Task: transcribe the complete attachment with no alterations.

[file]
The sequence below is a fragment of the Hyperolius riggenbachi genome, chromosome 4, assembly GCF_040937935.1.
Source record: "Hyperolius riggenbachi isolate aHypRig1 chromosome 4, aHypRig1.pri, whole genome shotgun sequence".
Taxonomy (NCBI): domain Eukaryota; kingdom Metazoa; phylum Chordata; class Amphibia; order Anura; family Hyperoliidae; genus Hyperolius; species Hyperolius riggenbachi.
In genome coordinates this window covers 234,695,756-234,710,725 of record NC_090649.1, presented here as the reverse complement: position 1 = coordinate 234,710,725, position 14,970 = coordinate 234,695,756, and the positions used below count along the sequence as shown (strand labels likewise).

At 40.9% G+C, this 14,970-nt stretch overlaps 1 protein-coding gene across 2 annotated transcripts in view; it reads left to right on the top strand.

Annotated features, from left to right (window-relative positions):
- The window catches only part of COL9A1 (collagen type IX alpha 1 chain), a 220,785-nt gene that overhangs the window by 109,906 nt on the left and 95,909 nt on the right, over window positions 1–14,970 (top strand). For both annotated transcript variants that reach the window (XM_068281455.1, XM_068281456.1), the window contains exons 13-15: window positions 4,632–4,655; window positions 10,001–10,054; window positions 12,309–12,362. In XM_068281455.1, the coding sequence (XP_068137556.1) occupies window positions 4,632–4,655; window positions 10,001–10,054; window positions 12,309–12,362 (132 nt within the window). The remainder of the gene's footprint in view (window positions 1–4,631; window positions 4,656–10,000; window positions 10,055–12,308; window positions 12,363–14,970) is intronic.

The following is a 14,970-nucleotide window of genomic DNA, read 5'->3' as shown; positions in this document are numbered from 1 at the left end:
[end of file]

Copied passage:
The sequence below is a fragment of the Hyperolius riggenbachi genome, chromosome 4, assembly GCF_040937935.1.
Source record: "Hyperolius riggenbachi isolate aHypRig1 chromosome 4, aHypRig1.pri, whole genome shotgun sequence".
Taxonomy (NCBI): domain Eukaryota; kingdom Metazoa; phylum Chordata; class Amphibia; order Anura; family Hyperoliidae; genus Hyperolius; species Hyperolius riggenbachi.
In genome coordinates this window covers 234,695,756-234,710,725 of record NC_090649.1, presented here as the reverse complement: position 1 = coordinate 234,710,725, position 14,970 = coordinate 234,695,756, and the positions used below count along the sequence as shown (strand labels likewise).

At 40.9% G+C, this 14,970-nt stretch overlaps 1 protein-coding gene across 2 annotated transcripts in view; it reads left to right on the top strand.

Annotated features, from left to right (window-relative positions):
- The window catches only part of COL9A1 (collagen type IX alpha 1 chain), a 220,785-nt gene that overhangs the window by 109,906 nt on the left and 95,909 nt on the right, over window positions 1–14,970 (top strand). For both annotated transcript variants that reach the window (XM_068281455.1, XM_068281456.1), the window contains exons 13-15: window positions 4,632–4,655; window positions 10,001–10,054; window positions 12,309–12,362. In XM_068281455.1, the coding sequence (XP_068137556.1) occupies window positions 4,632–4,655; window positions 10,001–10,054; window positions 12,309–12,362 (132 nt within the window). The remainder of the gene's footprint in view (window positions 1–4,631; window positions 4,656–10,000; window positions 10,055–12,308; window positions 12,363–14,970) is intronic.

The following is a 14,970-nucleotide window of genomic DNA, read 5'->3' as shown; positions in this document are numbered from 1 at the left end: